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Ecotoxicological information

Short-term toxicity to aquatic invertebrates

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Description of key information

Methanol: EC50(48h): >10000 mg/L
KOH: Potassium hydroxide is a strong alkaline substance that dissociates completely in water to K+ and OH- (OECD SIDS potassium hydroxide, 2002).
Therefore the only posssible effect would result from the pH effect. However, pH will remain between environmentally expected ranges.

Key value for chemical safety assessment

Additional information

In a reliable standard static test with Daphnia magna no adverse effects were reported at 10000 mg/L after 48-h exposure (Kuehn, 1989). Toxicity values well above 10000 mg/L reported also for Daphnia magna in other studies support this finding: 22200 mg/L (EC50, 48h) (Rossini and Ronco 1996), 20803 mg/L (EC50, 24h) (Lilius et al. 1995), and 22910 mg/L (LC50, 24h) (Reiff 1976). Aditionally short-term toxicity data are available from tests conducted with other test organism: Mytilus edulis, LC50 (96h) = 15900 mg/L (Helmstetter et al. 1996) and Moina micrura, LC50 (96h) = 4820 mg/L. Although the lowest toxicity was reported for Moina micrura this is not a standard organism, which does not occur in cold-temperate regions. For this reason it is considered less relevant than Daphnia and was not used in in the PNEC derivation.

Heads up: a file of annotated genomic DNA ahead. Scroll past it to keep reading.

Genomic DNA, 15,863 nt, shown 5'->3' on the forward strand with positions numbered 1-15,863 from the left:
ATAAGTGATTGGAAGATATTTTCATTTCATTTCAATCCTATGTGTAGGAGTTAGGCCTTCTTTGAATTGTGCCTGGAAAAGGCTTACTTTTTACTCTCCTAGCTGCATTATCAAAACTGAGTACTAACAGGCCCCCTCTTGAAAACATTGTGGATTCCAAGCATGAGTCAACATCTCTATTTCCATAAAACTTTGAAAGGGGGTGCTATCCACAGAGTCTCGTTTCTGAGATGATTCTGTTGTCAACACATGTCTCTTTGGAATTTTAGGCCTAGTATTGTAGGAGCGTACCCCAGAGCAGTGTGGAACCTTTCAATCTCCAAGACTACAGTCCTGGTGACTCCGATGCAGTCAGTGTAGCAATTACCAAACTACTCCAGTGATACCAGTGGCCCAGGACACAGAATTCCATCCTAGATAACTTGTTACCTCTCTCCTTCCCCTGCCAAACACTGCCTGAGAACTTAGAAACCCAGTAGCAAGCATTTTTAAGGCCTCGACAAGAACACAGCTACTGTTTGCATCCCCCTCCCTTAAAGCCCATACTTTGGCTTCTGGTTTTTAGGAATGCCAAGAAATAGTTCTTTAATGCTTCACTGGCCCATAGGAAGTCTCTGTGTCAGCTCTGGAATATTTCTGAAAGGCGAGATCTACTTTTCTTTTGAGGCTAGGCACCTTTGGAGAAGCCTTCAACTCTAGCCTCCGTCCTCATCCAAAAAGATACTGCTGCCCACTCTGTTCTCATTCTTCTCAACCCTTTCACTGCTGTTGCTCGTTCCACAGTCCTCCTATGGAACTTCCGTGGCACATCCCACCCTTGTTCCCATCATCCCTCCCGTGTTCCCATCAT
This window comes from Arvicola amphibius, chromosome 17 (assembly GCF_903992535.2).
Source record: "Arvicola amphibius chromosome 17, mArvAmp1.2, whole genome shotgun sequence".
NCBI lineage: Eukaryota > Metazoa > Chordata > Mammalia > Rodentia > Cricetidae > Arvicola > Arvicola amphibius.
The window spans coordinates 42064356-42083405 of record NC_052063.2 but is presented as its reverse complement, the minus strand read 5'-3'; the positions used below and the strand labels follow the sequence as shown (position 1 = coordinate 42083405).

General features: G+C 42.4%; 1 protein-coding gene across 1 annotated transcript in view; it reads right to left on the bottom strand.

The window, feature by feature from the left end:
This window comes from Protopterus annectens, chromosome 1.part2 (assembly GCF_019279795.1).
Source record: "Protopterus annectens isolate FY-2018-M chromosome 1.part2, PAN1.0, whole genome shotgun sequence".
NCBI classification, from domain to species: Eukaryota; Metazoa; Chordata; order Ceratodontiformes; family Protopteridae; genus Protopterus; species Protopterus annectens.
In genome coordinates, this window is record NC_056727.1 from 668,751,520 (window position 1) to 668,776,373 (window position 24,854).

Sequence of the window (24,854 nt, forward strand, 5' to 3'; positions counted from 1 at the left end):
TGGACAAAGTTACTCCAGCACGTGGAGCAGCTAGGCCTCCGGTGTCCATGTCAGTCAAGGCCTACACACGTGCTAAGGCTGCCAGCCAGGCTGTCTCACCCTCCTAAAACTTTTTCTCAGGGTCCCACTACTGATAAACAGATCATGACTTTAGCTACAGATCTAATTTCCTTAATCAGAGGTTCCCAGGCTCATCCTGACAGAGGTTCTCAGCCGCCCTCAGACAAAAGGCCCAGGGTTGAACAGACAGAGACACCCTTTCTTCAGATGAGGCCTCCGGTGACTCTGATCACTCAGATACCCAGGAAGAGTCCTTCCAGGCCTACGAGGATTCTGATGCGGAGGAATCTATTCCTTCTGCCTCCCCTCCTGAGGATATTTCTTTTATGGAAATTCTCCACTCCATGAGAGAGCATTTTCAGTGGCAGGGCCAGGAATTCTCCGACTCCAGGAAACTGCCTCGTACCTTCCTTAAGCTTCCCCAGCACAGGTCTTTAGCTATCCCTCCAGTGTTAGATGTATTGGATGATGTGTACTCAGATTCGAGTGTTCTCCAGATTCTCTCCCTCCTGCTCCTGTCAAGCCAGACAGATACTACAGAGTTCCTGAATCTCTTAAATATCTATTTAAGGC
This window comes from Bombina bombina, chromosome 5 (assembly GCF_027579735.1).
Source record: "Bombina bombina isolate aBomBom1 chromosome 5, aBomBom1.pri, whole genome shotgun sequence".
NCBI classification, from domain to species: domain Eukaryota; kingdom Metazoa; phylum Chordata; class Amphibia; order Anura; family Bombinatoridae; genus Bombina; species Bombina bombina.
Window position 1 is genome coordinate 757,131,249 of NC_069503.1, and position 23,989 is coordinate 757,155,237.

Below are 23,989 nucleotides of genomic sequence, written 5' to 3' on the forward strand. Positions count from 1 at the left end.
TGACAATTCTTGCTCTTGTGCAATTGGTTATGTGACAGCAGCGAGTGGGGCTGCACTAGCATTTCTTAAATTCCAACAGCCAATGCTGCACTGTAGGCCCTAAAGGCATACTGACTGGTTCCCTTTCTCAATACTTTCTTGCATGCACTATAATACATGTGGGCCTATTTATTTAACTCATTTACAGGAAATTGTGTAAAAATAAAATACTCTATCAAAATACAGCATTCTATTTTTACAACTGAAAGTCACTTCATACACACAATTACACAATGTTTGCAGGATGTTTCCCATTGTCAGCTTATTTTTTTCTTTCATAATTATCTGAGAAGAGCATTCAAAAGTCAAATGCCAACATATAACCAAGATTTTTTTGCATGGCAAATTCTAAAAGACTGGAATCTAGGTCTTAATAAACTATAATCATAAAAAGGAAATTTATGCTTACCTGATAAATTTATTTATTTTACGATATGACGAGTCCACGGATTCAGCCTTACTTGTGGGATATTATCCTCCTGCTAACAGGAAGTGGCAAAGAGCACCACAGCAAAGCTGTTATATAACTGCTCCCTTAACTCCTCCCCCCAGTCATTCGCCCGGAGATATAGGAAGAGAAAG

OECD SIDS (2002) assigned a low code of reliability (invalid or not assignable) to all available aquatic toxicity tests, as in general the tests were not conducted according to the current test guidelines (compare also with EU RAR of NaOH, section, page 30). Furthermore, in many tests reports there were no data on pH, buffer capacity and/or test medium composition, although this is essential information for toxicity tests with KOH.

The tests with NaOH and aquatic invertebrates resulted in acute LC50 values and toxic/lethal concentrations ranging from 30 to < or = 1000 mg/L (EU RAR NaOH).